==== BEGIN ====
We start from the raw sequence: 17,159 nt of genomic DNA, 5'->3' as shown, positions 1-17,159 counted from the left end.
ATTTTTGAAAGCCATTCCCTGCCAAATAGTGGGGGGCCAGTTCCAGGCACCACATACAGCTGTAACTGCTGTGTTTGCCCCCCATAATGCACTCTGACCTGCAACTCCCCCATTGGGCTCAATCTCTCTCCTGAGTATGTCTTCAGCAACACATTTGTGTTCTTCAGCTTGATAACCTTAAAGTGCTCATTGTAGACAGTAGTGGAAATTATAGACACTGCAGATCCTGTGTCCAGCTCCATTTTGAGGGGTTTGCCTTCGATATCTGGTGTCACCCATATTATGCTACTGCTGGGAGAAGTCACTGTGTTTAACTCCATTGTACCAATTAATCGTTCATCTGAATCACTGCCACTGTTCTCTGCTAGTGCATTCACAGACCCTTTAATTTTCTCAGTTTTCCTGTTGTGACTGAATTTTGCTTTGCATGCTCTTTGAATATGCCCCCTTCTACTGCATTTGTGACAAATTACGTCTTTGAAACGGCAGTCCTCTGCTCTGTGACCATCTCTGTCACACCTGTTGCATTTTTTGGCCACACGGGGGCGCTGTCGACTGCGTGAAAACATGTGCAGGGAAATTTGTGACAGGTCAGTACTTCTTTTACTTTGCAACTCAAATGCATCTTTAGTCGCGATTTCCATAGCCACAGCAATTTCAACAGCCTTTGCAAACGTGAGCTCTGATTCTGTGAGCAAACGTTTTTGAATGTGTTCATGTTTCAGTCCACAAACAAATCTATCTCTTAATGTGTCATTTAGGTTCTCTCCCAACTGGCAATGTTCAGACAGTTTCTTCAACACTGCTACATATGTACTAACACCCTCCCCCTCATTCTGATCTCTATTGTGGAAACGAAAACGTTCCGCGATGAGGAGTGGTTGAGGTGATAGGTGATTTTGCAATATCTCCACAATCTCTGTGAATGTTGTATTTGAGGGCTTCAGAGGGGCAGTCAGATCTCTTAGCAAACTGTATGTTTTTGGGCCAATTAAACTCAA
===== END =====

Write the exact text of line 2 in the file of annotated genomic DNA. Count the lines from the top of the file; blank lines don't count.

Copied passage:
ATTTTTGAAAGCCATTCCCTGCCAAATAGTGGGGGGCCAGTTCCAGGCACCACATACAGCTGTAACTGCTGTGTTTGCCCCCCATAATGCACTCTGACCTGCAACTCCCCCATTGGGCTCAATCTCTCTCCTGAGTATGTCTTCAGCAACACATTTGTGTTCTTCAGCTTGATAACCTTAAAGTGCTCATTGTAGACAGTAGTGGAAATTATAGACACTGCAGATCCTGTGTCCAGCTCCATTTTGAGGGGTTTGCCTTCGATATCTGGTGTCACCCATATTATGCTACTGCTGGGAGAAGTCACTGTGTTTAACTCCATTGTACCAATTAATCGTTCATCTGAATCACTGCCACTGTTCTCTGCTAGTGCATTCACAGACCCTTTAATTTTCTCAGTTTTCCTGTTGTGACTGAATTTTGCTTTGCATGCTCTTTGAATATGCCCCCTTCTACTGCATTTGTGACAAATTACGTCTTTGAAACGGCAGTCCTCTGCTCTGTGACCATCTCTGTCACACCTGTTGCATTTTTTGGCCACACGGGGGCGCTGTCGACTGCGTGAAAACATGTGCAGGGAAATTTGTGACAGGTCAGTACTTCTTTTACTTTGCAACTCAAATGCATCTTTAGTCGCGATTTCCATAGCCACAGCAATTTCAACAGCCTTTGCAAACGTGAGCTCTGATTCTGTGAGCAAACGTTTTTGAATGTGTTCATGTTTCAGTCCACAAACAAATCTATCTCTTAATGTGTCATTTAGGTTCTCTCCCAACTGGCAATGTTCAGACAGTTTCTTCAACACTGCTACATATGTACTAACACCCTCCCCCTCATTCTGATCTCTATTGTGGAAACGAAAACGTTCCGCGATGAGGAGTGGTTGAGGTGATAGGTGATTTTGCAATATCTCCACAATCTCTGTGAATGTTGTATTTGAGGGCTTCAGAGGGGCAGTCAGATCTCTTAGCAAACTGTATGTTTTTGGGCCAATTAAACTCAA